The femtech industry is valued at $28.77bn in 2022 and expected to rise to $58.87bn by 2027. So, what are female founders doing in this space, and how are the rest of us benefitting?
Words: Carolyn DeBarra
Tech products that help women with female-specific challenges – or ‘femtech’ – are having a moment. I’m talking periods, menopause, hormone-tracking, fertility. Unsurprisingly, it is women taking the lead on this, in a bid to make positive changes both in the workplace and at home.
‘Femtech’ refers to the diagnostic tools, products and services which use technology to solve women’s health problems. And according to market intelligence platform Reportlinker, the femtech industry was valued at $28.77bn in 2022 and expected to rise to $58.87bn by 2027.
Much of the tech developed by women focuses on areas of women’s health that have been traditionally ignored by the health tech space. The result? A wave of femtech options that have recognised the need for clever partnerships with workplaces to ensure women have a better experience and can continue career development.
Elanza Wellness is one platform working on bridging the gap between work and wellbeing.
Catherine Hendy and Brittany Hawkins co-founded the company after recognising a need for personalised fertility care. Their research showed that 37% of employees were experiencing severe stress due to fertility struggles, with a further one in four employees burned out as a result.
Catherine highlights that women are inspired to move into tech, as it creates real change in areas where it has long been needed.
“Over the past ten years, the move has been been fuelled by people seeing tech solving problems. So many of the issues we were seeing as women were not getting solved so we decided, through our own experiences, that there were gaps that needed to be filled,” Catherine says. “It’s the most organic form of tech to feel a problem and see the need for something to exist – then to build it.”
The benefits of providing health tech that can better support people undergoing fertility treatments for the workplace include reduced absenteeism and better retention rates, as well as happier employees who are less stressed and so tend to stick around longer.
“It can be a very stressful time in someone’s life and now that work and home life are more blended, people are finding it harder to separate the two.”
Catherine adds: “For employers, there is a very obvious value in reducing absenteeism especially for those who pay health coverage. If you reduce the stress early on then it reduces the likelihood of someone developing depression, anxiety or expensive health conditions which are often preventative.”
And then there’s Syrona Health who offer tailored care for women at the early, middle and late stages of their career.
Founders Chantelle Bell and Anya Roy developed the platform to offer help with pregnancy, endometriosis, PCOS, fertility and reproductive health. The platform aims to offer smart solutions for people to manage their health through education, support, gynae health specialists or clinical testings though their app.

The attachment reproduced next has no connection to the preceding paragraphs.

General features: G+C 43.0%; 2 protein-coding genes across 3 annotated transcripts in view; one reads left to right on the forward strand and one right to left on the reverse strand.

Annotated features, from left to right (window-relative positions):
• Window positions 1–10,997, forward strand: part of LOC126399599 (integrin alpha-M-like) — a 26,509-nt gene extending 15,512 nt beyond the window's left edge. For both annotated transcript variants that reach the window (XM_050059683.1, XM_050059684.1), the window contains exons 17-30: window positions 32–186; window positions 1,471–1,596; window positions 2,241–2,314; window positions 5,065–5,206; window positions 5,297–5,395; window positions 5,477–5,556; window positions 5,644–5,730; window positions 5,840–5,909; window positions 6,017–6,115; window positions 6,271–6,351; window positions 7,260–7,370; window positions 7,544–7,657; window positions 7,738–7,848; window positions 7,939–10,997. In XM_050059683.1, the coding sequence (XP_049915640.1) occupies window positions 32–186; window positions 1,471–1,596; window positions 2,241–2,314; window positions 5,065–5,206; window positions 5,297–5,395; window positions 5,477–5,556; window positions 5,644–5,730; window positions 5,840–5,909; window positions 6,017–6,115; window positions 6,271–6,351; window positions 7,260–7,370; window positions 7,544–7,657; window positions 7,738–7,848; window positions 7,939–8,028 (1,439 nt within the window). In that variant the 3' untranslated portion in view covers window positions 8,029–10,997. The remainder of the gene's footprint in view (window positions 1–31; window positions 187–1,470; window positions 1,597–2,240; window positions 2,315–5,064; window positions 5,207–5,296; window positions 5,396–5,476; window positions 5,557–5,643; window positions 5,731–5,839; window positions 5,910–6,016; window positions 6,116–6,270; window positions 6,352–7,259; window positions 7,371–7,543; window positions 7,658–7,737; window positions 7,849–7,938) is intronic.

When it comes to the menopause, Stella by Vira Health helps women in the workplace to develop treatment plans along with workplace sessions and coaching to help manage the symptoms.
Dr Rebecca Love, co-founder of Vira Health, says that the average age of both a new CEO and of entering menopause is 51.
“Menopause often hits at a critical career stage and there needs to be better care options if we want to seriously increase the number of women in leadership roles,” she says. “The Fawcett Society’s recent survey showed that one in 10 women have left a job due to menopause symptoms and eight out of 10 surveyed felt their workplace isn’t doing enough to help them.”
“This isn’t going to change without innovations in technology – which didn’t seem to be coming from traditional healthcare companies. The Stella app fills a gap in the care pathway gap for menopause management with evidence-based, tailored lifestyle and behaviour change and ongoing support.”
Stella’s internal research has shown that 80% of those who completed their plan felt better, with 75% of women reporting improved symptoms.
“We believe high-quality menopause care is a major step in the right direction. Menopause is a complex and unique experience with different symptom combinations, frequency and severity. People downloading Stella tell our care team that they are overwhelmed, feel out of control and are less able to juggle home and work like they used to.”
The future of workplace care is moving towards allowing employees to more easily manage their health. Apps like Stella can offer a convenient way to do this through the tap of a phone screen.
Dr Love says: “Workplaces understand that navigating the health system is challenging and many have provided private healthcare for quite some time. There is a gradual realisation that apps are a convenient way for employees to manage their health in their own time and when they need it most.”